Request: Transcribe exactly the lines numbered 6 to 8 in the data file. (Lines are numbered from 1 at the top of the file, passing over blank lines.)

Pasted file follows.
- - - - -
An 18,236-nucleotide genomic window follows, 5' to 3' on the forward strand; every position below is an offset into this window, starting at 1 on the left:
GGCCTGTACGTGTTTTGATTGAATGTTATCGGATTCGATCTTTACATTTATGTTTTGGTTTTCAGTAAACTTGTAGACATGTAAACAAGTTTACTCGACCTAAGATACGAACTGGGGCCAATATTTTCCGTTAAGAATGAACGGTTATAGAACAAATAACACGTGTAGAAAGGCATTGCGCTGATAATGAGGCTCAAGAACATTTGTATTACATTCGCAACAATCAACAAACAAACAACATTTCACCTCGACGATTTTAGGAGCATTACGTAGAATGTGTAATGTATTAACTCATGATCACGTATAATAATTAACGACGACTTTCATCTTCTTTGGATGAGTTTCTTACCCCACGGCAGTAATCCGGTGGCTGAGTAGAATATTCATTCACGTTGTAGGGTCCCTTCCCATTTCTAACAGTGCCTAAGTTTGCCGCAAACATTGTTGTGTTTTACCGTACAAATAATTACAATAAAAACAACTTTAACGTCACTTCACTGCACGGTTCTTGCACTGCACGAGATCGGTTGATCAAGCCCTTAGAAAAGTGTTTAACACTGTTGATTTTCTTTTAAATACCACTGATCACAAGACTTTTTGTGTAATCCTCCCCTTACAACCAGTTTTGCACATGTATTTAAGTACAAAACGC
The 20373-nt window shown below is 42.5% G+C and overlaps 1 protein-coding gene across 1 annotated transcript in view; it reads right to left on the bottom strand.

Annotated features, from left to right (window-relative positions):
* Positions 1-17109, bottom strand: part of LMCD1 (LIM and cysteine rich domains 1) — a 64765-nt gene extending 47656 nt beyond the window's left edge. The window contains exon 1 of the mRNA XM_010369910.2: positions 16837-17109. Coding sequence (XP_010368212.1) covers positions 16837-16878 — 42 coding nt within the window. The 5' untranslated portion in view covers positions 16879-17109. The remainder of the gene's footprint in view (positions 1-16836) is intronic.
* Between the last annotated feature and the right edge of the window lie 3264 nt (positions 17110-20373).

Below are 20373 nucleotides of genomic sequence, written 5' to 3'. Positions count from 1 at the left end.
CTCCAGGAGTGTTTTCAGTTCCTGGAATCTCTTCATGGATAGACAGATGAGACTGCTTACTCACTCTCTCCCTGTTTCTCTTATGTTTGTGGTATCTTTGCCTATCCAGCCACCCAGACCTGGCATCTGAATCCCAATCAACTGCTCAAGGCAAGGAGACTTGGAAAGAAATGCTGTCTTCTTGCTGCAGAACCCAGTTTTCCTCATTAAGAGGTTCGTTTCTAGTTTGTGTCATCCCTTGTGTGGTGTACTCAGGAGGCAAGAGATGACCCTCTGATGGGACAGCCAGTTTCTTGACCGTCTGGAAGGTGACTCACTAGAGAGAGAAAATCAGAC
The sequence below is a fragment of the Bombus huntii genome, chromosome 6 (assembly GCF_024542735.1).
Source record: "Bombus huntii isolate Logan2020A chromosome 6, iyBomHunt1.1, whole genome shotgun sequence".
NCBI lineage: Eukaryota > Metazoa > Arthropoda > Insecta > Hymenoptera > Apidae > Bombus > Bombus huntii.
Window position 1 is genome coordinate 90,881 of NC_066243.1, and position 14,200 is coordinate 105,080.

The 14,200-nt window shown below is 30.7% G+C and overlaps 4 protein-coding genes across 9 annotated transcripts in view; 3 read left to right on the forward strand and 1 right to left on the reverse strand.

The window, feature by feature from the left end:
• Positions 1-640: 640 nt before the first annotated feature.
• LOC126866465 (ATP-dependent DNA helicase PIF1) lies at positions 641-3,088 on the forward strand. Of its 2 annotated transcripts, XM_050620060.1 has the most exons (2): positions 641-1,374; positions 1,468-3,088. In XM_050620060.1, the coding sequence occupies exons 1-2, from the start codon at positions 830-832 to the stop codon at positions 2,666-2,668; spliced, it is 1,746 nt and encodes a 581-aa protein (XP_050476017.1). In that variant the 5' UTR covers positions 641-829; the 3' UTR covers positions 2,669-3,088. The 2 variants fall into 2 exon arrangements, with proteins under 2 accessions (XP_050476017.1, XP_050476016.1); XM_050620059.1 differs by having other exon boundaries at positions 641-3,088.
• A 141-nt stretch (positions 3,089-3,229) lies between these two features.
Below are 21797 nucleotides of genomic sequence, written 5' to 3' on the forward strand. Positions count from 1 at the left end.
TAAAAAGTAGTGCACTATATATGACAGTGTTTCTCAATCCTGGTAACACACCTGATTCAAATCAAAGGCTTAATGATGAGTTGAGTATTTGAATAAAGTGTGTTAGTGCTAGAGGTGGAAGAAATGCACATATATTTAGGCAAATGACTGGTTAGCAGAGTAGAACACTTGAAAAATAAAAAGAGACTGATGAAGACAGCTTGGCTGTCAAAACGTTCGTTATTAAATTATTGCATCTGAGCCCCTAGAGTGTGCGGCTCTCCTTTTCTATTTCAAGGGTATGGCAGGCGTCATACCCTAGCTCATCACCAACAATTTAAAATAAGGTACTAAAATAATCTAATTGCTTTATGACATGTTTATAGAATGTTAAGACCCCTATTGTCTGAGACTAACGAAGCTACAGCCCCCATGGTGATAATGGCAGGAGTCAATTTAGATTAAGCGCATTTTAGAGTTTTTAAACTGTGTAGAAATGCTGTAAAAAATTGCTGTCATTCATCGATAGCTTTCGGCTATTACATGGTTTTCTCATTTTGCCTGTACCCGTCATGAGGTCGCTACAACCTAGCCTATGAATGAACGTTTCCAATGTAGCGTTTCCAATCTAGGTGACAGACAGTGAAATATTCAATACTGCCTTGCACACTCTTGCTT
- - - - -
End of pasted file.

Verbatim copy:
* Between the last annotated feature and the right edge of the window lie 3264 nt (positions 17110-20373).

Below are 20373 nucleotides of genomic sequence, written 5' to 3'. Positions count from 1 at the left end.
CTCCAGGAGTGTTTTCAGTTCCTGGAATCTCTTCATGGATAGACAGATGAGACTGCTTACTCACTCTCTCCCTGTTTCTCTTATGTTTGTGGTATCTTTGCCTATCCAGCCACCCAGACCTGGCATCTGAATCCCAATCAACTGCTCAAGGCAAGGAGACTTGGAAAGAAATGCTGTCTTCTTGCTGCAGAACCCAGTTTTCCTCATTAAGAGGTTCGTTTCTAGTTTGTGTCATCCCTTGTGTGGTGTACTCAGGAGGCAAGAGATGACCCTCTGATGGGACAGCCAGTTTCTTGACCGTCTGGAAGGTGACTCACTAGAGAGAGAAAATCAGAC